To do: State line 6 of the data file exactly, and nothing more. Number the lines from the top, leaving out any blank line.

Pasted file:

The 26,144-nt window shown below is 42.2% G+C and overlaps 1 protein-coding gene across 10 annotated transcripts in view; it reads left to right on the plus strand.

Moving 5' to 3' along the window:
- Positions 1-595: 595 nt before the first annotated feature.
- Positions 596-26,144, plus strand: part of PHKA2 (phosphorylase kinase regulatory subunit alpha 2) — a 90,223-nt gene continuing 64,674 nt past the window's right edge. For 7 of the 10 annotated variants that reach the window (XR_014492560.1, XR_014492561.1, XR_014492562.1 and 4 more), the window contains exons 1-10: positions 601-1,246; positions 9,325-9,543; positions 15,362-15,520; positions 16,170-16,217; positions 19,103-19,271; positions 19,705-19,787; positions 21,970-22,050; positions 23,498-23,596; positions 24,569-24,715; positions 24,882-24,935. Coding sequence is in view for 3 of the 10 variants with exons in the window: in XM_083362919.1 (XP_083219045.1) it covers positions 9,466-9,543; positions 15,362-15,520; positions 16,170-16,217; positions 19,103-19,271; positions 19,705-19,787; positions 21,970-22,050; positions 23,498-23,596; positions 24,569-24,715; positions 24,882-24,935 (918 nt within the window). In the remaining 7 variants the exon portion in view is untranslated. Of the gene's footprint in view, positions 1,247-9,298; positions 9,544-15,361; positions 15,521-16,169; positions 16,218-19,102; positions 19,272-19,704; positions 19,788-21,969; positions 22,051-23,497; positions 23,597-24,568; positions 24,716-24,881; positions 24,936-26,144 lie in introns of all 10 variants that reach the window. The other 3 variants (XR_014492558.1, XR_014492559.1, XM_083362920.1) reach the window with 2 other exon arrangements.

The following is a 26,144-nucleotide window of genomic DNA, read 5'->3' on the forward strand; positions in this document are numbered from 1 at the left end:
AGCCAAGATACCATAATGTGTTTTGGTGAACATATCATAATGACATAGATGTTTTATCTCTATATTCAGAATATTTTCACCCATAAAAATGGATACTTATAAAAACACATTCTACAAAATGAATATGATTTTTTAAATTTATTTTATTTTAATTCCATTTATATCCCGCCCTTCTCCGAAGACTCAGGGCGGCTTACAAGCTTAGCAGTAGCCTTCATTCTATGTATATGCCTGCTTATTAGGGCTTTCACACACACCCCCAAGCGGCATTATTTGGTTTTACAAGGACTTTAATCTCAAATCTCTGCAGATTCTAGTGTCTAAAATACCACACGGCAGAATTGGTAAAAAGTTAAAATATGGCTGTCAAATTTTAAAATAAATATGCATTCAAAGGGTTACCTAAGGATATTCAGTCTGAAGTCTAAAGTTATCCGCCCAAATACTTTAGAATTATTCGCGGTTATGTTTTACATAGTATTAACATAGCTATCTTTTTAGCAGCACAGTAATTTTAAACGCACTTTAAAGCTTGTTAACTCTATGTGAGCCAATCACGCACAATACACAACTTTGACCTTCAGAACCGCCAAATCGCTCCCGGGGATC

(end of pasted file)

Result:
AGCCAAGATACCATAATGTGTTTTGGTGAACATATCATAATGACATAGATGTTTTATCTCTATATTCAGAATATTTTCACCCATAAAAATGGATACTTATAAAAACACATTCTACAAAATGAATATGATTTTTTAAATTTATTTTATTTTAATTCCATTTATATCCCGCCCTTCTCCGAAGACTCAGGGCGGCTTACAAGCTTAGCAGTAGCCTTCATTCTATGTATATGCCTGCTTATTAGGGCTTTCACACACACCCCCAAGCGGCATTATTTGGTTTTACAAGGACTTTAATCTCAAATCTCTGCAGATTCTAGTGTCTAAAATACCACACGGCAGAATTGGTAAAAAGTTAAAATATGGCTGTCAAATTTTAAAATAAATATGCATTCAAAGGGTTACCTAAGGATATTCAGTCTGAAGTCTAAAGTTATCCGCCCAAATACTTTAGAATTATTCGCGGTTATGTTTTACATAGTATTAACATAGCTATCTTTTTAGCAGCACAGTAATTTTAAACGCACTTTAAAGCTTGTTAACTCTATGTGAGCCAATCACGCACAATACACAACTTTGACCTTCAGAACCGCCAAATCGCTCCCGGGGATC